Tuesday, 30 June 2020

The Eyes of Fuzzy Wuzzy

1940s Columbia cartoons are great examples about how you can steal stuff from all kinds of great studios and directors but still come up with seven minutes of screen fare that makes no sense.

I would have written about Kongo Roo (1946) years back but Thad Komorowski did such a perfect job in a review on a blog post in 2008 that nothing more needed to be said (alas, the post is long gone).

In this cartoon, writer Cal Howard borrows from both Warner Bros. cartoons and Tex Avery but finishes off the cartoon with something that makes absolute no sense to put that true Columbia stamp on it.

In one scene, hunter Fuzzy Wuzzy (played by Jack Mather?) hides in a kangaroo’s pouch. They both look at each other and then we get an Avery-like telescoping eye-take before the two characters slam into each other and Fuzzy Wuzzy goes back in the pouch.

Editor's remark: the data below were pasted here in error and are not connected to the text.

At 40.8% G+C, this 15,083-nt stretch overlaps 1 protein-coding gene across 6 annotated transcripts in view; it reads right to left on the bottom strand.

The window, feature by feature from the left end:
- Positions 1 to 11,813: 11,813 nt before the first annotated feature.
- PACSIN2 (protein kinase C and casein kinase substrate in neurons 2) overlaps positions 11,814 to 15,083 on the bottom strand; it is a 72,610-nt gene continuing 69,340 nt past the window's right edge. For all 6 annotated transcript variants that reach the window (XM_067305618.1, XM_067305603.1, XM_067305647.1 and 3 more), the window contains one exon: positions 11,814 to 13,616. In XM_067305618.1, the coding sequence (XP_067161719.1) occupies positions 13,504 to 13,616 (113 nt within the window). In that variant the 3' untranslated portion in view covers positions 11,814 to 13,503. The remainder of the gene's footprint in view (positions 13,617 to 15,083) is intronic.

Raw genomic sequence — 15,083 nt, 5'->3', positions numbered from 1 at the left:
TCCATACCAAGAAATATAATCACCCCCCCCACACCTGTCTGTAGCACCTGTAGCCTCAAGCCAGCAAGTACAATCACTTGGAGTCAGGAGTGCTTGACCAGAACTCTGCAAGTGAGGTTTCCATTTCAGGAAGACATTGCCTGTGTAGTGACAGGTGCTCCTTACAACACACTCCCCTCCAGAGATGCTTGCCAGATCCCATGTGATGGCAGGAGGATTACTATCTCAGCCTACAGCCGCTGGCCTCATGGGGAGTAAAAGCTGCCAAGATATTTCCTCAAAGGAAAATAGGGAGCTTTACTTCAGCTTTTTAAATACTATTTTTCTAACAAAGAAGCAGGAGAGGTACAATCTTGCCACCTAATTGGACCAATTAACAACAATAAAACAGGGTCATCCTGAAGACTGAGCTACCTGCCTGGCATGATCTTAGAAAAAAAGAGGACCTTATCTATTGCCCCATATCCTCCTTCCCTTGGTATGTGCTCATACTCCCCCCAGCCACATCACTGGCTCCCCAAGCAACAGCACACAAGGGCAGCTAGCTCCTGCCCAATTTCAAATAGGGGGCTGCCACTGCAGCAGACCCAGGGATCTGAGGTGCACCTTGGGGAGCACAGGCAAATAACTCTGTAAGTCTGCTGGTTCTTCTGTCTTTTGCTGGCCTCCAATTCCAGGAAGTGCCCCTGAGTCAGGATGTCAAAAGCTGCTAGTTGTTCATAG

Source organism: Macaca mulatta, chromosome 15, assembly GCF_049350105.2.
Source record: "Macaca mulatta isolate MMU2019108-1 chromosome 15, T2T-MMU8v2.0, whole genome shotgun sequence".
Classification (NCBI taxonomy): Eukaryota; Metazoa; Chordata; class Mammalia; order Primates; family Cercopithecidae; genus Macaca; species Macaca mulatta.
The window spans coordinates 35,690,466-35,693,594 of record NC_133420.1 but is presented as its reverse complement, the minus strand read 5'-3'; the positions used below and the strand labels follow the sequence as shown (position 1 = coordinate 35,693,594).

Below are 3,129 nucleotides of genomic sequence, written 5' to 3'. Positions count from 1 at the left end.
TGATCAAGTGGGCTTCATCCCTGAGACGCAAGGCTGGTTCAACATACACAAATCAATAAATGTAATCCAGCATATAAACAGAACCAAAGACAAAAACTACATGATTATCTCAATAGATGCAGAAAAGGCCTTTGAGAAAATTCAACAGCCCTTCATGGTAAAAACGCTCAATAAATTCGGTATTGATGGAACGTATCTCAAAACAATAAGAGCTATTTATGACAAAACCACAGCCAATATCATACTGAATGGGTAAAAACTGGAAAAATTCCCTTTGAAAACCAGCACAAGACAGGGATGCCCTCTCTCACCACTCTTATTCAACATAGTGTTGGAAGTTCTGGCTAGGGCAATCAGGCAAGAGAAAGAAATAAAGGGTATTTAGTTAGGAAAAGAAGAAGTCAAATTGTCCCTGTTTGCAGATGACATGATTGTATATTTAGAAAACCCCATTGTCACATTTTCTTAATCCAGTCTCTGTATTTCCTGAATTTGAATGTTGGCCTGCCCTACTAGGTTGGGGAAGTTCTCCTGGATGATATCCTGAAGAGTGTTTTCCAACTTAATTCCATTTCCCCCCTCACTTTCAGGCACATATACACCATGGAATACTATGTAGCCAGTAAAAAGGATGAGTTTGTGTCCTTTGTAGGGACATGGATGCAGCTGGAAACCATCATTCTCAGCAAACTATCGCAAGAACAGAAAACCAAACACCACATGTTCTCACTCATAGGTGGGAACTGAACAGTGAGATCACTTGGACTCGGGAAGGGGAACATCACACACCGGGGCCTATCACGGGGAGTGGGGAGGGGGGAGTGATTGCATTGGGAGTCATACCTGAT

There’s actually some good timing from director Howard Swift and decent animation. But I still can’t figure out why a cartoon not set in the Congo is named “Kongo Roo” or what kind of ethnic accent the ostrich (it can’t be an emu, it puts its head in the ground) has, among a bunch of things.

1 comment:

  1. Hans Christian Brando2 July 2020 at 18:20

    It's interesting how many of the 1930s Columbia cartoons seem like Fleischer gone wrong (although the best of the Color Rhapsodies knock the so-called Color Classics out of the box) and the 1940s ones like Warner Bros. cartoons gone wrong.

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